In upstream transmission direction (see Fig. 15) minimal received power to obtain BER<10-12 must be more than-18.9 dBm for B2B configuration and-17.6 dBm for 20 km SMF transmission line.

Figure 15.

Measured BER performance of separate laser based upstream light signals in B2B configuration and after transmission through 20 km SMF fiber span.

As one can see in Figure 15, power penalty is about 1.3 dB, which can be explained by the influence of CD which broadens optical pulses as they travel along the optical fiber span.

5. Comparison and evaluation of DCF and FBG chromatic dispersion compensation methods for usage in up to 16 channel spectrum sliced WDM-PON access networks

There are compared two different CD compensation methods for improvement of maximal reach and performance of 8-channel and 16-channel AWG filtered SS-WDM PON system with flattened ASE broadband light source. In Figures 16 and 17 it is shown optical spectra on the output of ASE source and spectra after each flat-top AWG unit. We found that optimal 3-dB bandwidth value of flat-top type AWG unit for maximal system performance must be about 90 GHz for both SS-WDM PON systems. In case of ASE spectral slicing flat-top type AWG unit shows good filtering performance and high OSNR because of its amplitude transfer function that provides good WDM channel separation at the same time passing sufficient high optical power [12].

Figure 16.

Optical output power spectrum of ASE source and 8-channel SS-WDM PON system after each stage of flat-top type AWG unit.

Figure 17.

Optical output power spectrum of ASE source and 16-channel SS-WDM PON system after each stage of flat-top type AWG unit.

First, we studied both SS-WDM PON systems in back to back (B2B) configuration (without DCM and SMF fiber span in ODN) which was the reference to which we compared all other measurements.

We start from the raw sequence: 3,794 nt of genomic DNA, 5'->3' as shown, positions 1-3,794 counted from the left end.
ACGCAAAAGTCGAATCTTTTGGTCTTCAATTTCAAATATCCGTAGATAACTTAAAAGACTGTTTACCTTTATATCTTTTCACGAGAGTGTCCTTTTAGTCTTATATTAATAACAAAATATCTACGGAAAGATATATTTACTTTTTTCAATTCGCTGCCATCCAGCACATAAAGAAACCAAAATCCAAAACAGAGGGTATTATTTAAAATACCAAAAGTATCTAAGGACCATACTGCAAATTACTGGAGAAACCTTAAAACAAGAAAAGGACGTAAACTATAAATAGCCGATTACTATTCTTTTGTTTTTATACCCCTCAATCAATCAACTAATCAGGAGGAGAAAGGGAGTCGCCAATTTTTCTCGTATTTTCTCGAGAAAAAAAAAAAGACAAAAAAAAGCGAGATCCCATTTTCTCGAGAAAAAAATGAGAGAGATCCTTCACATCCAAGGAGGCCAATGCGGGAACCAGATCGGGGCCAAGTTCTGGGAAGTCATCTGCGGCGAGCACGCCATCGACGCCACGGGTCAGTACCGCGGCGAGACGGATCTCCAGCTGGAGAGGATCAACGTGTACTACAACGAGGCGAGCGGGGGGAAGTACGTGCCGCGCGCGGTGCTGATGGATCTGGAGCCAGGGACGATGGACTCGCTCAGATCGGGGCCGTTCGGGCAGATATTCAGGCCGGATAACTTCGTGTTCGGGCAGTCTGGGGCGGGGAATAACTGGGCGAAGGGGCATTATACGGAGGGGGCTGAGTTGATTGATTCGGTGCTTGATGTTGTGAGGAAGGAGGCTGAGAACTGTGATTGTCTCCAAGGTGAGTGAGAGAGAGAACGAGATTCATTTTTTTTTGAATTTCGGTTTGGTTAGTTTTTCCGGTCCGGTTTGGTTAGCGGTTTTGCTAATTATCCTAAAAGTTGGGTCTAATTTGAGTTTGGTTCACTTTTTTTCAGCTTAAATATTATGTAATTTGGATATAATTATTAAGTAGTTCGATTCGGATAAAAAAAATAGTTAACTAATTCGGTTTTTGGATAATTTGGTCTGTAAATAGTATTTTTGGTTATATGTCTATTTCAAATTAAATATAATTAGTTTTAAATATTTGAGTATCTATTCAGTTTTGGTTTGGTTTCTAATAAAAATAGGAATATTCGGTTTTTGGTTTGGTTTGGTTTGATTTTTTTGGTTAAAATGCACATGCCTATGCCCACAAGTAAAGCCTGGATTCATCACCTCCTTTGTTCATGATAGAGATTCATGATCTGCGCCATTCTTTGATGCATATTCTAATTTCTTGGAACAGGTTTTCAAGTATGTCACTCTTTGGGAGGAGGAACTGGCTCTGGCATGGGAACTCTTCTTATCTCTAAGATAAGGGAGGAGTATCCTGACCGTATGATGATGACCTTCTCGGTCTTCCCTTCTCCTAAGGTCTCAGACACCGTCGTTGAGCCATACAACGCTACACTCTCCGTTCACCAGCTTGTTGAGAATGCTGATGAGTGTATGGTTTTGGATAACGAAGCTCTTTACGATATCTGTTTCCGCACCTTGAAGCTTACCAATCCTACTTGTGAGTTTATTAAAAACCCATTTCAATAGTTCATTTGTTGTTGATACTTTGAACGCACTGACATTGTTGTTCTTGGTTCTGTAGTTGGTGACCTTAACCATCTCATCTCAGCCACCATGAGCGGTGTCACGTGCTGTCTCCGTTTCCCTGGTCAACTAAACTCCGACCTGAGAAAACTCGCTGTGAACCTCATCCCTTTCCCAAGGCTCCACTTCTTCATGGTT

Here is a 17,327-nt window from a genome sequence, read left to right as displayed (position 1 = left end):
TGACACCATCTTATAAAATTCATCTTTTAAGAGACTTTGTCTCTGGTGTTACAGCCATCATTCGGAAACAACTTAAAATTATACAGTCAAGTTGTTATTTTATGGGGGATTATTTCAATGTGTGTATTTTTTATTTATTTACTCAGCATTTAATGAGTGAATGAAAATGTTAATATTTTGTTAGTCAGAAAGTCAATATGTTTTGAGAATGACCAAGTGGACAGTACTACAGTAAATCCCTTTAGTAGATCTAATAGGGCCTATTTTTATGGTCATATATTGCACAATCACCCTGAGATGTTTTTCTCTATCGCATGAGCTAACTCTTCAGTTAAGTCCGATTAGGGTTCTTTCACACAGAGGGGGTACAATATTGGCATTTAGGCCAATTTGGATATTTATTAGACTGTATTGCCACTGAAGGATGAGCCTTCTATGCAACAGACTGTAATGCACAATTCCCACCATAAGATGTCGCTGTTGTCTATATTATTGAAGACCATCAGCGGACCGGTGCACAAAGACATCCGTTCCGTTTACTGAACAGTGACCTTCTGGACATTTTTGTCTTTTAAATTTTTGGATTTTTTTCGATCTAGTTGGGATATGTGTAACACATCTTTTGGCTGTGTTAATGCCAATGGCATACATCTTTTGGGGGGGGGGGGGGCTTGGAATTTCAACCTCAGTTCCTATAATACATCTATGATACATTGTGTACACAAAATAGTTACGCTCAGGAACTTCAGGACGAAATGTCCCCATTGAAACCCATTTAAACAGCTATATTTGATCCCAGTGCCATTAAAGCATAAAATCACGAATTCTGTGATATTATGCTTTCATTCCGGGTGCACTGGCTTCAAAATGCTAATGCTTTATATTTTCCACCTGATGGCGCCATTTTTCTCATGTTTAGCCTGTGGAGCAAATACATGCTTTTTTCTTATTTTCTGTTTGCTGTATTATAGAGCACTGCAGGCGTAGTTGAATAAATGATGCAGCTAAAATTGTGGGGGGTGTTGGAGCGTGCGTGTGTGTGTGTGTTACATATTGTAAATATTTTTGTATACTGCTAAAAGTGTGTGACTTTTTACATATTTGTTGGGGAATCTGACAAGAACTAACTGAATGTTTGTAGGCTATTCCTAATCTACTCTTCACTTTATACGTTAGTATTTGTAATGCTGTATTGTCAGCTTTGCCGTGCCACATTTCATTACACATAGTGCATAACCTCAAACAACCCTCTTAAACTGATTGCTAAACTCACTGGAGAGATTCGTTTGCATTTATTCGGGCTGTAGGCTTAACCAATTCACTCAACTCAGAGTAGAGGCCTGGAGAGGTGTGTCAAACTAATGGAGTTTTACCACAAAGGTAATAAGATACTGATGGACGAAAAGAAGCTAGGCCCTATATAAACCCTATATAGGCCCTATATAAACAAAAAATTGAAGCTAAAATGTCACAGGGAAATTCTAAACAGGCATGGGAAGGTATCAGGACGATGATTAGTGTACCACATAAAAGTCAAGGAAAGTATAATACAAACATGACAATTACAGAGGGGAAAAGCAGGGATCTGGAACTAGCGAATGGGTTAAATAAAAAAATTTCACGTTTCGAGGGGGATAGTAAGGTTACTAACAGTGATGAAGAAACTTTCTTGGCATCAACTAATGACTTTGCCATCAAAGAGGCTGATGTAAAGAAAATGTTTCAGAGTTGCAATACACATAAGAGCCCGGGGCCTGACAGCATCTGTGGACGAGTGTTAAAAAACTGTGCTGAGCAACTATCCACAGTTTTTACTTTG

In Figures 18(a) and 19(a) we show the BER versus optical received power for 2.5 Gbit/s 8-channel and 16-channel SS-WDM PON downlink transmission in B2B configuration as well as after 10 km 20 km transmission without chromatic dispersion compensation. In Figures 18(b) and 18(c), as well as 19(b) and 19(c) we show the BER versus optical received power for 2.5 Gbit/s 8-channel and 16-channel SS-WDM PON downlink transmission after 10 km and 20 km transmission realizing CD compensation by implementing DCF and FBG respectively.

Figure 18.

BER versus received optical power at the receiver for 8-channel SS-WDM PON system (a) without CD compensation, (b) using DCF for CD compensation, (c) using FBG for CD compensation.

As one can see in Figure 18(a), power penalty to receive optical signal for 8-channel system with BER<10-10 after 10 km transmission is 2.7 dB. The minimal BER value of received signal after 20 km transmission is above defined BER threshold and it means that qualitative data transmission is not possible in this case.

Figure 19.

BER versus received optical power at the receiver for 16-channel SS-WDM PON system (a) without CD compensation, (b) using DCF for CD compensation, (c) using FBG for CD compensation.

In Figure 20 are shown eye diagrams of received signal in B2B configuration (BER<10-10) and after 20 km long SMF span (here BER>10-10) without CD compensation.

Theoretical value of accumulated CD for 10 km SMF fiber span is about 160 ps/nm and 320 ps/nm for 20 km span. We found that optimal CD compensation amount that must be compensated by FBG for 10 km span is 125 ps/nm for both 8-channel and 16-channel systems. For 20 km SMF span we must compensate 290 ps/nm in 8-channel system and 280 ps/nm in 16-channel system. In order to make optimal CD compensation in 8-channel system we used 2.5 km DCF fiber before 10 km long SMF fiber span, and 4.7 km DCF fiber before 20 km span. For 16-channel system it was used 2 km long DCF before 10 km span and 4.5 km DCF before 20 km SMF span. In case of FBG it was used incomplete CD compensation, but in case of DCF the optical line was overcompensated.

Figure 20.